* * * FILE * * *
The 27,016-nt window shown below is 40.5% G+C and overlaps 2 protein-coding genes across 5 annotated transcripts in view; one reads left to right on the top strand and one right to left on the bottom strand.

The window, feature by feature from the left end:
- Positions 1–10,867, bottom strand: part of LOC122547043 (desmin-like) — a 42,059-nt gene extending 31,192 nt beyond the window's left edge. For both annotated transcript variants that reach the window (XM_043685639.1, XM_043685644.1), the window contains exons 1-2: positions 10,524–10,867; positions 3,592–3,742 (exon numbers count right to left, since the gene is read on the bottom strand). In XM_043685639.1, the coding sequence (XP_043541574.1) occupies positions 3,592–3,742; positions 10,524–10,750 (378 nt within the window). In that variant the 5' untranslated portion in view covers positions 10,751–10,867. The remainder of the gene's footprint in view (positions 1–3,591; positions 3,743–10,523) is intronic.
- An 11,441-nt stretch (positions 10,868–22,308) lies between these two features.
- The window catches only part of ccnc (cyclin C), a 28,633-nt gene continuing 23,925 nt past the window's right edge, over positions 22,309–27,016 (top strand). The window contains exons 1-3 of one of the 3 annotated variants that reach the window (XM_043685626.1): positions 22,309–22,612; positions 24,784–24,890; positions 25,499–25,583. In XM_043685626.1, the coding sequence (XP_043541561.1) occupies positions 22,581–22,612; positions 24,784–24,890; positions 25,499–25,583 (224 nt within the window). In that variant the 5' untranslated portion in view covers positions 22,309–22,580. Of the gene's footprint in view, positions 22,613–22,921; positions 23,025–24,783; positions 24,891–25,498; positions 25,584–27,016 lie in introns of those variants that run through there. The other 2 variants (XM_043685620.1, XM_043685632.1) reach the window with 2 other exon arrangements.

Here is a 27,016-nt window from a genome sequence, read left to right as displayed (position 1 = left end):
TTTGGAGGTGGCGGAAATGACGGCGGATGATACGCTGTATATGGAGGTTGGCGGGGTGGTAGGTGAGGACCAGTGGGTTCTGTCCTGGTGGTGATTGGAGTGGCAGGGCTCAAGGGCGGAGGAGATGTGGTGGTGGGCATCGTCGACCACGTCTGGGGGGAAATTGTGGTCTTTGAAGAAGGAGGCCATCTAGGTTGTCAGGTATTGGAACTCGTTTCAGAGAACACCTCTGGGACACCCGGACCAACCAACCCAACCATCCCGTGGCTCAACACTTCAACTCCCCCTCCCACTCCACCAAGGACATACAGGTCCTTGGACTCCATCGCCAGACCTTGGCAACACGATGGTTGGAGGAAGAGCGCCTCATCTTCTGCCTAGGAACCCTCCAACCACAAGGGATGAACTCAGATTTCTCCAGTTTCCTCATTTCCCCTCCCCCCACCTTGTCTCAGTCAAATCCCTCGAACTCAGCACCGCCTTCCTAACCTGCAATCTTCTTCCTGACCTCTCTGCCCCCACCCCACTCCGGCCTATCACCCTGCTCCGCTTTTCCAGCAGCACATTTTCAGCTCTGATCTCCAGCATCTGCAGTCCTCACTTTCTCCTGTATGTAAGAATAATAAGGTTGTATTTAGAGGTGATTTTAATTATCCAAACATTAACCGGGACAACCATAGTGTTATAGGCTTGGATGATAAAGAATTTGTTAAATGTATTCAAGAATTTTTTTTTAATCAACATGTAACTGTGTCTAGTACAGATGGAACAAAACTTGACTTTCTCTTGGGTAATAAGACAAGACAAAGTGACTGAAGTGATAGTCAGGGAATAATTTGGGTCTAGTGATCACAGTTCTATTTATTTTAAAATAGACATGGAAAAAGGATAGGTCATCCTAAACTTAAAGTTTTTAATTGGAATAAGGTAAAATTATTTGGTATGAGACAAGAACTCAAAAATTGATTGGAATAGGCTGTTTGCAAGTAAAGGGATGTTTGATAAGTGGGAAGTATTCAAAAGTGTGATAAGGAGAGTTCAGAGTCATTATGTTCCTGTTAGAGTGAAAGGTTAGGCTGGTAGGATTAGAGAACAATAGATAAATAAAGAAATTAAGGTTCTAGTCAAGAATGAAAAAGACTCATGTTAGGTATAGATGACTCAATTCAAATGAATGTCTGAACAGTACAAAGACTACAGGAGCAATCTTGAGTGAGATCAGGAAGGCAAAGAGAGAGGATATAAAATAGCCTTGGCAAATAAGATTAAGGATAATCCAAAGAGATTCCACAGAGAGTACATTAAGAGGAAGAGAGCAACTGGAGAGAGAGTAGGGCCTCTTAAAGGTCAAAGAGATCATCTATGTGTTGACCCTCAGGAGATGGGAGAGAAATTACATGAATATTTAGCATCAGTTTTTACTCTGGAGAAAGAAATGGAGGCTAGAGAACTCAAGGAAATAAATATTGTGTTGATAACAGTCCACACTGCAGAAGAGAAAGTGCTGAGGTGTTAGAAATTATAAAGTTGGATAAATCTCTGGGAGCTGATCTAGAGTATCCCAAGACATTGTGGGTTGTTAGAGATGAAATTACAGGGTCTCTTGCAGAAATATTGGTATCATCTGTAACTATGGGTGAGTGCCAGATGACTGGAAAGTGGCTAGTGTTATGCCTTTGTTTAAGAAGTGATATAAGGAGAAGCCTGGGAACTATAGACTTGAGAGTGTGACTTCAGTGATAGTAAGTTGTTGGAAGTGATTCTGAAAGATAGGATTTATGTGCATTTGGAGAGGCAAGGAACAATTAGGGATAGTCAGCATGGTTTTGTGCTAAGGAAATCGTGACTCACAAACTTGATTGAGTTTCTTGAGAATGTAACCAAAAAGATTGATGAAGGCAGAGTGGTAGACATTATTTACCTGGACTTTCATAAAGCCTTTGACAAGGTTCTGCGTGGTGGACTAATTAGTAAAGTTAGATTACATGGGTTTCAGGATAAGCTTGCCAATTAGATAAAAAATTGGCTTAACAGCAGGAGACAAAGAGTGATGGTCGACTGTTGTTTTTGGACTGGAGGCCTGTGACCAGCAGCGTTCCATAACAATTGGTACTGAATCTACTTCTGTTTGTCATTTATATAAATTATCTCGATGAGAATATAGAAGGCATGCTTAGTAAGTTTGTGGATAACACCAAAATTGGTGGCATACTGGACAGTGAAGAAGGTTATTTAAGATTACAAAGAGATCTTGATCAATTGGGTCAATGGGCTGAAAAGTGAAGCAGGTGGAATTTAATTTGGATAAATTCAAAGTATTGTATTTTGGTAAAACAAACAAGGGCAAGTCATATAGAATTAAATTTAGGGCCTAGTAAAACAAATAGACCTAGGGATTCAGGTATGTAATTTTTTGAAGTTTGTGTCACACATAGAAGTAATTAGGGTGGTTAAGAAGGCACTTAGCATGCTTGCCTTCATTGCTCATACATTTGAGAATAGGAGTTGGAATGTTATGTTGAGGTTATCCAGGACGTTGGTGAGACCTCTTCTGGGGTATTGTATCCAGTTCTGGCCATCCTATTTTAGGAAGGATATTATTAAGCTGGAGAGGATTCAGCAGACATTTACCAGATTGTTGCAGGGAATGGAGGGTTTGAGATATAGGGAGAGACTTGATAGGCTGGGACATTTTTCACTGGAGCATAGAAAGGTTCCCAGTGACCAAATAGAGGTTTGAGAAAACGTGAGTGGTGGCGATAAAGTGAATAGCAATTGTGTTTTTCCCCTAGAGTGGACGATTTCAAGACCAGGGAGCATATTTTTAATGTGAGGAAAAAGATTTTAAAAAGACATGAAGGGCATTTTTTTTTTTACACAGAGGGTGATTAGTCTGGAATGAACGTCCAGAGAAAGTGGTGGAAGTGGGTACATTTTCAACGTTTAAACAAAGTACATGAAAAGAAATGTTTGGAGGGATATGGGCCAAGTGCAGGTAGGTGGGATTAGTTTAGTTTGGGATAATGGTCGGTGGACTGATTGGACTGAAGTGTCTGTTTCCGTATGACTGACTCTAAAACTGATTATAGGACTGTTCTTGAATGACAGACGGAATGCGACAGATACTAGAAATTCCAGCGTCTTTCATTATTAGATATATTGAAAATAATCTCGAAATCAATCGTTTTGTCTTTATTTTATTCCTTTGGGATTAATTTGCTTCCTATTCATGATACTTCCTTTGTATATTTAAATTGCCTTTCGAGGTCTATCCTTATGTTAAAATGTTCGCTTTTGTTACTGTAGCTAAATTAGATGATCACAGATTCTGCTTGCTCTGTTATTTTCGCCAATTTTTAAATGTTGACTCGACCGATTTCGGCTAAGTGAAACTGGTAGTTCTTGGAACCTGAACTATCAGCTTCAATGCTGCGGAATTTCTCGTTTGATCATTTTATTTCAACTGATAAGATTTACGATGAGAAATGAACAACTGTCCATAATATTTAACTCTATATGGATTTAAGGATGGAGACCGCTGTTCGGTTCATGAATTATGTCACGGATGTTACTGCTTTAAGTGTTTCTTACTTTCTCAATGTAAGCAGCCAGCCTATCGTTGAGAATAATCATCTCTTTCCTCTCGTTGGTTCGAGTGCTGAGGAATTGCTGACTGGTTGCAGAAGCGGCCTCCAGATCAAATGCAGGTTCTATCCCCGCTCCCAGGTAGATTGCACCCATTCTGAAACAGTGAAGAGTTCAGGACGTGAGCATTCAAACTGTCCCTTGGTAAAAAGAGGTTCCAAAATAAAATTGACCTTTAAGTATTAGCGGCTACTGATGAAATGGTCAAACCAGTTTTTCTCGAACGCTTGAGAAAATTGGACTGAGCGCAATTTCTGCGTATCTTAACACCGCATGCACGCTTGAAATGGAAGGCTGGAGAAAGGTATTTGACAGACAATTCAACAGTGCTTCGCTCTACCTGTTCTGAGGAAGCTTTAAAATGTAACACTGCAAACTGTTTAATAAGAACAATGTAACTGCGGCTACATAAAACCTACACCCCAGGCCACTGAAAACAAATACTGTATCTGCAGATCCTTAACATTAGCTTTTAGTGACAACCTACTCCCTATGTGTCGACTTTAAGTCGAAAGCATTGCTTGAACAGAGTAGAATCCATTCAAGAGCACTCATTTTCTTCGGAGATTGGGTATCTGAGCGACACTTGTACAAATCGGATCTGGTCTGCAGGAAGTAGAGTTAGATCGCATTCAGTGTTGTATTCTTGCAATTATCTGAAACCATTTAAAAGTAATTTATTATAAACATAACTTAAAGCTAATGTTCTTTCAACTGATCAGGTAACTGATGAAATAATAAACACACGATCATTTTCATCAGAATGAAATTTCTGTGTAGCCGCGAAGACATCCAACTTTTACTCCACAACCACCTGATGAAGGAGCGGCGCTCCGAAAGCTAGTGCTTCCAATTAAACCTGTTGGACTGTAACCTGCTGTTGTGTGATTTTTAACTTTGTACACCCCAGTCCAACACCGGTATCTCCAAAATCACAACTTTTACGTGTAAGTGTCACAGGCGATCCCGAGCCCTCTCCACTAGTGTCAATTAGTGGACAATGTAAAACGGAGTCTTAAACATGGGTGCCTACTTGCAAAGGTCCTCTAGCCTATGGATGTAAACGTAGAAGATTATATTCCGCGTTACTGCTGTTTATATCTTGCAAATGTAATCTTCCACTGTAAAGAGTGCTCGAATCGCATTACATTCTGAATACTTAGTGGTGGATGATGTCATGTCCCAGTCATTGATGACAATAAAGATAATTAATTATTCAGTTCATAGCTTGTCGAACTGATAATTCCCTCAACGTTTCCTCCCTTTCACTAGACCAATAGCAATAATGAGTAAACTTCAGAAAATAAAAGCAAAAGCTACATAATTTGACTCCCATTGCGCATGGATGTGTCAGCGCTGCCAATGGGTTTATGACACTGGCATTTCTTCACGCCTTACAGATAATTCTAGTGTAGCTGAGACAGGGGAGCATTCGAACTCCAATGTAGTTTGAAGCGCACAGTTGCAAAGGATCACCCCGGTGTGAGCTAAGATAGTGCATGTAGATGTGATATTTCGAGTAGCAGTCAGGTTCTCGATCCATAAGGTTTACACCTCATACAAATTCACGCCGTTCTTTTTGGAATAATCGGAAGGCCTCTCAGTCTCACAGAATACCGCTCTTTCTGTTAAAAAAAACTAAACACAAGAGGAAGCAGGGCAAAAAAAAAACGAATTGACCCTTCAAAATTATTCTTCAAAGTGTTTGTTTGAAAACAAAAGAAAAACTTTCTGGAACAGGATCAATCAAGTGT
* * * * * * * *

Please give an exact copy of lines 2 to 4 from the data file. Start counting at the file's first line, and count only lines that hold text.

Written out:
The window, feature by feature from the left end:
- Positions 1–10,867, bottom strand: part of LOC122547043 (desmin-like) — a 42,059-nt gene extending 31,192 nt beyond the window's left edge. For both annotated transcript variants that reach the window (XM_043685639.1, XM_043685644.1), the window contains exons 1-2: positions 10,524–10,867; positions 3,592–3,742 (exon numbers count right to left, since the gene is read on the bottom strand). In XM_043685639.1, the coding sequence (XP_043541574.1) occupies positions 3,592–3,742; positions 10,524–10,750 (378 nt within the window). In that variant the 5' untranslated portion in view covers positions 10,751–10,867. The remainder of the gene's footprint in view (positions 1–3,591; positions 3,743–10,523) is intronic.
- An 11,441-nt stretch (positions 10,868–22,308) lies between these two features.